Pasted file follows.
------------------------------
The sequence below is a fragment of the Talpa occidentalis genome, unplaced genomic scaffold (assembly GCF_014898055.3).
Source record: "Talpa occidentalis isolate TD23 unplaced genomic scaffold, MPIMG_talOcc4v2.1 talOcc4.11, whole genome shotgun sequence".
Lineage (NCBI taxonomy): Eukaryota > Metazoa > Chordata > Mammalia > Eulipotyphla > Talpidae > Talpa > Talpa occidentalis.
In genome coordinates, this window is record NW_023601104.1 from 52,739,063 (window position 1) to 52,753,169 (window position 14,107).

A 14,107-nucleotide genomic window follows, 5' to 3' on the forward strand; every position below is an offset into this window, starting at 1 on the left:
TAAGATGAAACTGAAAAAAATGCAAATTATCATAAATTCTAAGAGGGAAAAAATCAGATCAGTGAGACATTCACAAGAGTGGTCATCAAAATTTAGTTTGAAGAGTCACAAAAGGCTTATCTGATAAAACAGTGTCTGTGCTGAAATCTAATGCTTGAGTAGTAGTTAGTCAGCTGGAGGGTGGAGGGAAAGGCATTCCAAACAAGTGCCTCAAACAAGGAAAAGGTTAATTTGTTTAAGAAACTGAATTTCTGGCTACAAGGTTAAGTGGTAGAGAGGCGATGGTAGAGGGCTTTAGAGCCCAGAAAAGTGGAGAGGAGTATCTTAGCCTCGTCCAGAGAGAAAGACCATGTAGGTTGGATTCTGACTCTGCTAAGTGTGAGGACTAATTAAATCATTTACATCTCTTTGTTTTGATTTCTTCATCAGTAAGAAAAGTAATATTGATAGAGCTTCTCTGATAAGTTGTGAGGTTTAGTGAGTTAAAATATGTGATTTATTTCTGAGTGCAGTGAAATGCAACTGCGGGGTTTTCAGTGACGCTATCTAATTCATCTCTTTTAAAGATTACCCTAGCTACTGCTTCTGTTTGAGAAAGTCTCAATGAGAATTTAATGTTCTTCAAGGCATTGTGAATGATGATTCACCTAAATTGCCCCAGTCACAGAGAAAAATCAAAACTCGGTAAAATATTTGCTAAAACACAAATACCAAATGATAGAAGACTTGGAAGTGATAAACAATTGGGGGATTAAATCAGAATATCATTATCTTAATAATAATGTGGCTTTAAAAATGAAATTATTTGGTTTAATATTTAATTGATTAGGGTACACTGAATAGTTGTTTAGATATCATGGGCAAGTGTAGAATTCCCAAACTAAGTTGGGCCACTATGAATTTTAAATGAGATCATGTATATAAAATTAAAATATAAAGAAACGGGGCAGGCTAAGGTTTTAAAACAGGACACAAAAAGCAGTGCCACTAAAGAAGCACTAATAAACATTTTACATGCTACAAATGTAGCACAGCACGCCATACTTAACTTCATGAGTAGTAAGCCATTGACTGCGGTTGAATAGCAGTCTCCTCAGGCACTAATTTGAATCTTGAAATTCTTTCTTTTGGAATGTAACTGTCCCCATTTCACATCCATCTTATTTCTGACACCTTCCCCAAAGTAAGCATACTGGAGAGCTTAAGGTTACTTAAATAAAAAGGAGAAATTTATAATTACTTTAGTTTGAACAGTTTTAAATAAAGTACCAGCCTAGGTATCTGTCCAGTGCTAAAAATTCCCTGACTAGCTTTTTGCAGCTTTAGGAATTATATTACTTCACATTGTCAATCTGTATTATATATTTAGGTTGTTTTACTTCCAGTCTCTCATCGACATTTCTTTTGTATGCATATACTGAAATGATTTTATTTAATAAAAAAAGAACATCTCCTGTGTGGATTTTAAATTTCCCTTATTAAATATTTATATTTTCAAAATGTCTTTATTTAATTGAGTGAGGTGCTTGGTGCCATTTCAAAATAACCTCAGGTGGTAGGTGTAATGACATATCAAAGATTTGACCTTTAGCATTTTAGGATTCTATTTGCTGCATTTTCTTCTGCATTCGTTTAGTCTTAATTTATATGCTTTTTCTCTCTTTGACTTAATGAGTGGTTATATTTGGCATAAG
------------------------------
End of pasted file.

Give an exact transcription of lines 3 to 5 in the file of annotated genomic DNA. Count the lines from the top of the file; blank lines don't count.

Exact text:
Lineage (NCBI taxonomy): Eukaryota > Metazoa > Chordata > Mammalia > Eulipotyphla > Talpidae > Talpa > Talpa occidentalis.
In genome coordinates, this window is record NW_023601104.1 from 52,739,063 (window position 1) to 52,753,169 (window position 14,107).

A 14,107-nucleotide genomic window follows, 5' to 3' on the forward strand; every position below is an offset into this window, starting at 1 on the left: